The powerful laser in development at Jefferson Laboratory in Newport News is not "Star Wars" technology, in either the Ronald Reagan or the George Lucas sense. It's more realistic than both the 1980s missile-defense fantasy and the 1990s (and '70s) Jedi space fantasy.
The Jefferson Lab's free-electron laser has made believers out of doubters and possibly earned itself federal funding. That could be great economic news for Newport News and Hampton Roads.
Two years ago, the Navy distanced itself from supporting the free-electron laser as a tool that could shoot down enemy missiles. Experiments in 1997 were very sketchy. With the Navy expressing doubts, it was impossible to justify a claim on millions of federal dollars to step up development.
Jefferson Lab scientists stayed focused and refined their laser.
This year, they made a convincing case that the laser is capable of disabling the homing devices of enemy missiles, knocking them harmlessly off course.
This technology isn't as dramatic as the Reagan administration's blast-them-from-the-sky Strategic Defense Initiative, which was somewhat derisively nicknamed "Star Wars" during the first round of popularity of the Hollywood space epic.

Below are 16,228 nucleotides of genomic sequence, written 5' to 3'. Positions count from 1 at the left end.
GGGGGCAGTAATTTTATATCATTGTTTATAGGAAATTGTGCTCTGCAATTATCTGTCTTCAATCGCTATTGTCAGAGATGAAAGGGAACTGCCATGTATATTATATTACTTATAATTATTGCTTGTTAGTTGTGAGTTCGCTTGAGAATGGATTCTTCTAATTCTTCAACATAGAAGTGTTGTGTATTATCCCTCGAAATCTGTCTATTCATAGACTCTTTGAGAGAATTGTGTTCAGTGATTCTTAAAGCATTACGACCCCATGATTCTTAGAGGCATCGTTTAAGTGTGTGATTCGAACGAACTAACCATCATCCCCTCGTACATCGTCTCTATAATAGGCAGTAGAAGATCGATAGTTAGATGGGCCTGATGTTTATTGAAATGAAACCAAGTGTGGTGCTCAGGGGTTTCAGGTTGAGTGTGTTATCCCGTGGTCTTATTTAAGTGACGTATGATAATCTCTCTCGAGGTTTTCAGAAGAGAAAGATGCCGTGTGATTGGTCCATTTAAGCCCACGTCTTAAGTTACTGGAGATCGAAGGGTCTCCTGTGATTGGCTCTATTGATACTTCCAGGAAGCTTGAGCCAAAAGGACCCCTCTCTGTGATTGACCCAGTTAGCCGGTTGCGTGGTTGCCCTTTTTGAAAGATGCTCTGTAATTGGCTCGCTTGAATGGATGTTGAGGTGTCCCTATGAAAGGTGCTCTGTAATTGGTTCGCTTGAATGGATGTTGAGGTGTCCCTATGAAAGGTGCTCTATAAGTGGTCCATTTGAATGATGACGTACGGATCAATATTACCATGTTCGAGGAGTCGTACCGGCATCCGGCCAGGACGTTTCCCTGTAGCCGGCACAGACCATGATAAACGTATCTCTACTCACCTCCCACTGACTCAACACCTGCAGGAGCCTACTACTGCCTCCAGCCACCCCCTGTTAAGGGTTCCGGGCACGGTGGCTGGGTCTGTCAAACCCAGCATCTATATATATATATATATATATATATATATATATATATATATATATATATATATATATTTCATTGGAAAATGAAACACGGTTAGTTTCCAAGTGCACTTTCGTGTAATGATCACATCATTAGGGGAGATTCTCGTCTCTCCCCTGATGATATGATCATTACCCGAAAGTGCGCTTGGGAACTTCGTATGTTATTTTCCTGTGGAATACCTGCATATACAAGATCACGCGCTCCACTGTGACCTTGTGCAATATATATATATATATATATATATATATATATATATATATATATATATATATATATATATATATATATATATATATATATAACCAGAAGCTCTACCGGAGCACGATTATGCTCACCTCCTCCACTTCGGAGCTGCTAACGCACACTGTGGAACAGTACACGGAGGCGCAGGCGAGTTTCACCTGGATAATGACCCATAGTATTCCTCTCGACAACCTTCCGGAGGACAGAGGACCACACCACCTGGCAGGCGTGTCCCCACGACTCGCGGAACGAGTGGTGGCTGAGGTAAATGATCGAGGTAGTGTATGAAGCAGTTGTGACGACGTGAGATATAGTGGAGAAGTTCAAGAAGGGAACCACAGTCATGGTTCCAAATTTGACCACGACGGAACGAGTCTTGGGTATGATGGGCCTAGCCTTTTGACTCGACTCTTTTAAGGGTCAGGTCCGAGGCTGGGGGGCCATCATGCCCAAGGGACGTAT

No, the free-electron laser isn't as dramatic, it's better. It appears credible.
The local scientists' breakthrough won praise from the Navy, and that gave Sen. John Warner and Rep. Herb Bateman the opening to insert millions into budget bills to expand the power of the laser 20 times.
The free-electron laser has likely uses in manufacturing, too. It's targeted for precision cutting and for altering the surfaces of materials. Eventually, its development here might spur new jobs.
The Jefferson Lab's chief aim is to understand the mystery of the smallest particles of matter. With potential new backing from Congress and the military, its laser innovation promises to be one path by which the pure science lab may boost the practical economic fortunes of our region.
Submitted: Tuesday, June 22, 1999 - 12:00am